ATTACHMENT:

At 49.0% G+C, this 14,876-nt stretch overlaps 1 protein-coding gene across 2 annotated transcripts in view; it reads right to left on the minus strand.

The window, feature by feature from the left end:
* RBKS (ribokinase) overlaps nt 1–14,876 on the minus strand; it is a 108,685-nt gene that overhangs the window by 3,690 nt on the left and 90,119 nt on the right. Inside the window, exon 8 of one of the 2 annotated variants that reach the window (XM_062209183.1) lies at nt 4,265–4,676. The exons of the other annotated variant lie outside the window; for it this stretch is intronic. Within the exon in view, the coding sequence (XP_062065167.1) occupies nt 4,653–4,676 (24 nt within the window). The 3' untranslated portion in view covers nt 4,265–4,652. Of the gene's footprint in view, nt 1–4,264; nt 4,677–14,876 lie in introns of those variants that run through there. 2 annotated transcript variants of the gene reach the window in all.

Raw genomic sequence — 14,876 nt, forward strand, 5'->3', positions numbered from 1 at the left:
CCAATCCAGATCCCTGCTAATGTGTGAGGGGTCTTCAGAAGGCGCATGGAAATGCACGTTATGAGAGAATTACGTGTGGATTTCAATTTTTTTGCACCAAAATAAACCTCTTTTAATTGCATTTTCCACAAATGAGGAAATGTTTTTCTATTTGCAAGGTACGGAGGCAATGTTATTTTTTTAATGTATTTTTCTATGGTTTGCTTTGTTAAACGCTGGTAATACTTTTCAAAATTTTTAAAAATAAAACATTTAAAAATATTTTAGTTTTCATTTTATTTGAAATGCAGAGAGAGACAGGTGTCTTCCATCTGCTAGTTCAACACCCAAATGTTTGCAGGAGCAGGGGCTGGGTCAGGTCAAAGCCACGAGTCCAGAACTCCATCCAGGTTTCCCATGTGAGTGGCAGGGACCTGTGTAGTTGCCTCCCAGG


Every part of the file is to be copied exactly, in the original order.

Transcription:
At 49.0% G+C, this 14,876-nt stretch overlaps 1 protein-coding gene across 2 annotated transcripts in view; it reads right to left on the minus strand.

The window, feature by feature from the left end:
* RBKS (ribokinase) overlaps nt 1–14,876 on the minus strand; it is a 108,685-nt gene that overhangs the window by 3,690 nt on the left and 90,119 nt on the right. Inside the window, exon 8 of one of the 2 annotated variants that reach the window (XM_062209183.1) lies at nt 4,265–4,676. The exons of the other annotated variant lie outside the window; for it this stretch is intronic. Within the exon in view, the coding sequence (XP_062065167.1) occupies nt 4,653–4,676 (24 nt within the window). The 3' untranslated portion in view covers nt 4,265–4,652. Of the gene's footprint in view, nt 1–4,264; nt 4,677–14,876 lie in introns of those variants that run through there. 2 annotated transcript variants of the gene reach the window in all.

Raw genomic sequence — 14,876 nt, forward strand, 5'->3', positions numbered from 1 at the left:
CCAATCCAGATCCCTGCTAATGTGTGAGGGGTCTTCAGAAGGCGCATGGAAATGCACGTTATGAGAGAATTACGTGTGGATTTCAATTTTTTTGCACCAAAATAAACCTCTTTTAATTGCATTTTCCACAAATGAGGAAATGTTTTTCTATTTGCAAGGTACGGAGGCAATGTTATTTTTTTAATGTATTTTTCTATGGTTTGCTTTGTTAAACGCTGGTAATACTTTTCAAAATTTTTAAAAATAAAACATTTAAAAATATTTTAGTTTTCATTTTATTTGAAATGCAGAGAGAGACAGGTGTCTTCCATCTGCTAGTTCAACACCCAAATGTTTGCAGGAGCAGGGGCTGGGTCAGGTCAAAGCCACGAGTCCAGAACTCCATCCAGGTTTCCCATGTGAGTGGCAGGGACCTGTGTAGTTGCCTCCCAGG